So Amazon Echo — or, more specifically, the OG Echo, Echo Dot, and Echo Show — can now do multi-room audio. That is, they can all play the same music at the same time, in different rooms.

That's a big deal. If you sell multiple speakers, you need to be able to do multi-room playback. Amazon's nearest direct competitor in this sort of thing — that'd be Google and Google Home — has done this for some time now.

So, too, has Sonos. But this needs to be made abundantly clear:

For as good as the Amazon Echo and Echo Show are, they're not Sonos. They're not a Play:1, the least expensive of the Sonos stable at $199. And they're definitely not of the quality of the Play:3 ($299) or Play:5 ($499).

Start with the actual speaker hardware. The original Echo is decent, especially if you can get it at the current sub-$100 sale price. The Echo Show isn't awful either when it comes to audio. It fills a need in the kitchen, where things tend to be a little noisy a lot of the time.

Echo

But neither the OG Echo nor the Echo Show — or Google Home, for that matter — can hold a candle to the stock audio quality of the Play:1. (Which I also keep in the kitchen because — well, it doesn't matter why. It's not normal to have this much stuff in one place, but that's the hand I've been dealt.)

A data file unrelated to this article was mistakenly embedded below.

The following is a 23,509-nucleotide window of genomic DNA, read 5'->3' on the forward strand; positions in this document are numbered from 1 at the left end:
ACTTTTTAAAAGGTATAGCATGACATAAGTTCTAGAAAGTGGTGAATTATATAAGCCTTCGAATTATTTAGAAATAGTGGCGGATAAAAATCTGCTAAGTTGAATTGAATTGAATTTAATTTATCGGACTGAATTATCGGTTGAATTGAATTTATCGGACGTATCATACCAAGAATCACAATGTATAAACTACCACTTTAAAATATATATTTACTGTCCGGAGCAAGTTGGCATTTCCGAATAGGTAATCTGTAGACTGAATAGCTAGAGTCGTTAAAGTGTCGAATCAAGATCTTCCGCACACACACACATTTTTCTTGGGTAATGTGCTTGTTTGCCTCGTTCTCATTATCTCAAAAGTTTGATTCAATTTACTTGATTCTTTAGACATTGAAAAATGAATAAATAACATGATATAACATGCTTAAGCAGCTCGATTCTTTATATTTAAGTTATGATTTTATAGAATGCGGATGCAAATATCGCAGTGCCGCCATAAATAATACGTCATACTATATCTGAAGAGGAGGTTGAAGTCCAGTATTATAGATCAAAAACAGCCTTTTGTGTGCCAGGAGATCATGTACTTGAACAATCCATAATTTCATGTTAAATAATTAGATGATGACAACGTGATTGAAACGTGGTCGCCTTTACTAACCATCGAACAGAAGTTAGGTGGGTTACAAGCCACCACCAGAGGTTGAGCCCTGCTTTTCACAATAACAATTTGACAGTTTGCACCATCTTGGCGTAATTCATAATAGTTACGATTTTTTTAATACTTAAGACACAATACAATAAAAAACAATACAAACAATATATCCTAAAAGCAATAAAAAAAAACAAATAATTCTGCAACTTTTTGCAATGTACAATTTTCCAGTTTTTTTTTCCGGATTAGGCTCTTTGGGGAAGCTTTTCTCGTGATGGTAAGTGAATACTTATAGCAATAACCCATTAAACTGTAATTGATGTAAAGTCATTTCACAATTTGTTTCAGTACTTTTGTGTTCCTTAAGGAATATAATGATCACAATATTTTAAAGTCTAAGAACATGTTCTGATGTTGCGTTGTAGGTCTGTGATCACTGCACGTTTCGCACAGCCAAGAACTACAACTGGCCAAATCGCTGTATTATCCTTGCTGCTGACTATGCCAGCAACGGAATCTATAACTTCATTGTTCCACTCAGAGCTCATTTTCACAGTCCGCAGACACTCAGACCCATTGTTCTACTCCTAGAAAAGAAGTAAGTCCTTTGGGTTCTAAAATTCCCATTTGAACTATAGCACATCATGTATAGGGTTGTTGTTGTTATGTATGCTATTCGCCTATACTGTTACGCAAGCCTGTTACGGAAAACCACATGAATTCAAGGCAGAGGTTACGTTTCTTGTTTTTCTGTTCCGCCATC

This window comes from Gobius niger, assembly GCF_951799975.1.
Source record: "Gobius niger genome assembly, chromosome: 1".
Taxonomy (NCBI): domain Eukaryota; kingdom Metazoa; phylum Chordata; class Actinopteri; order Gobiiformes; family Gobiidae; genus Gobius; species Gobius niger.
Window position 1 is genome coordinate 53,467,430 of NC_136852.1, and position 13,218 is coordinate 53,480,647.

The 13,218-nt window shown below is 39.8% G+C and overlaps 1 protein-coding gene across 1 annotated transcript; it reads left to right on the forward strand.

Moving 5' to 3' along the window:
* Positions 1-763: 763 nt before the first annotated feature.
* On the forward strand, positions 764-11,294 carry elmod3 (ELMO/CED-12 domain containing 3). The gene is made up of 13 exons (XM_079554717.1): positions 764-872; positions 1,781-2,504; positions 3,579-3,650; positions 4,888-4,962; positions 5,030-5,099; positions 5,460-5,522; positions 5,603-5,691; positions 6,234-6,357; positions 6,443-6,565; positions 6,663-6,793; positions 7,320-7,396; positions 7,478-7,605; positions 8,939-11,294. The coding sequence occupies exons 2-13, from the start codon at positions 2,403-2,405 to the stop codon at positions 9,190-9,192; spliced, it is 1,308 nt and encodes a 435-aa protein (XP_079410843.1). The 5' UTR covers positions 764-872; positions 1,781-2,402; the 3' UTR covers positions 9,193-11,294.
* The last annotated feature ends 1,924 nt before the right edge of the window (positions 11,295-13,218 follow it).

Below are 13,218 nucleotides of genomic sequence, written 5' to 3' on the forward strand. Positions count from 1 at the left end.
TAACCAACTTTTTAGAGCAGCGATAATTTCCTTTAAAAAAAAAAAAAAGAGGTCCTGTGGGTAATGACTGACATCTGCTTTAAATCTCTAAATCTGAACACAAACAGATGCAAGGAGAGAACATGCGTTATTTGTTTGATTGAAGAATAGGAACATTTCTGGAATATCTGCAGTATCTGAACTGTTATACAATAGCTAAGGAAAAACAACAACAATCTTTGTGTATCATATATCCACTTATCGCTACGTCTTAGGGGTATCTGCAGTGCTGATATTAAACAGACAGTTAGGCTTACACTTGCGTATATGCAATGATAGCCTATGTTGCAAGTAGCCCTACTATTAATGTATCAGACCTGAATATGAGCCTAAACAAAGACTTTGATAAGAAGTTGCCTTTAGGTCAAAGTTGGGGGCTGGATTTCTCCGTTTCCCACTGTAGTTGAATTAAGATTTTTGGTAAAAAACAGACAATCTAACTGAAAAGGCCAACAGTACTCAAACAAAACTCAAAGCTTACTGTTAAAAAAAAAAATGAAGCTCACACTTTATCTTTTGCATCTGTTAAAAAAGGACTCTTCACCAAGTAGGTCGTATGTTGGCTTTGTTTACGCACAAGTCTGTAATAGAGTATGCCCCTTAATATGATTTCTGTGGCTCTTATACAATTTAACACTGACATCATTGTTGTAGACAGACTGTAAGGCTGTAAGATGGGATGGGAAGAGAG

Three speakers, one obvious winner: Sonos.

And that's before you get into the whole Sonos TruePlay thing, which individually tunes each speaker for improved sound in whatever room it's in.

How do you make an already-great speaker even better? This is how.

That's something that neither Amazon nor Google currently do with their speakers.

Echo continues to grow by leaps and bounds, but Sonos is in another class of its own.

I haven't mentioned Apple's HomePod speaker yet. And that's because, save for SEO purposes, there's no real reason to worry about comparisons. You can't yet buy one. And it's not expected until later in the year anyway, so any mention until then is moot. Same goes for the Harmon Kardon Invoke, which will sport Microsoft's Cortana assistant. You can't buy it yet.

So yes, Sonos and Google are the only current "competitors" for Amazon's multi-room audio. But they're just not on the same playing field. Not by a long shot.

And that's something you need to keep in mind as you read headlines that pose Amazon's new multi-room as some sort of Sonos competitor. For one, it's way cheaper. But the sound quality from Sonos is exponentially better.

And in that sense, Amazon ain't competing at all.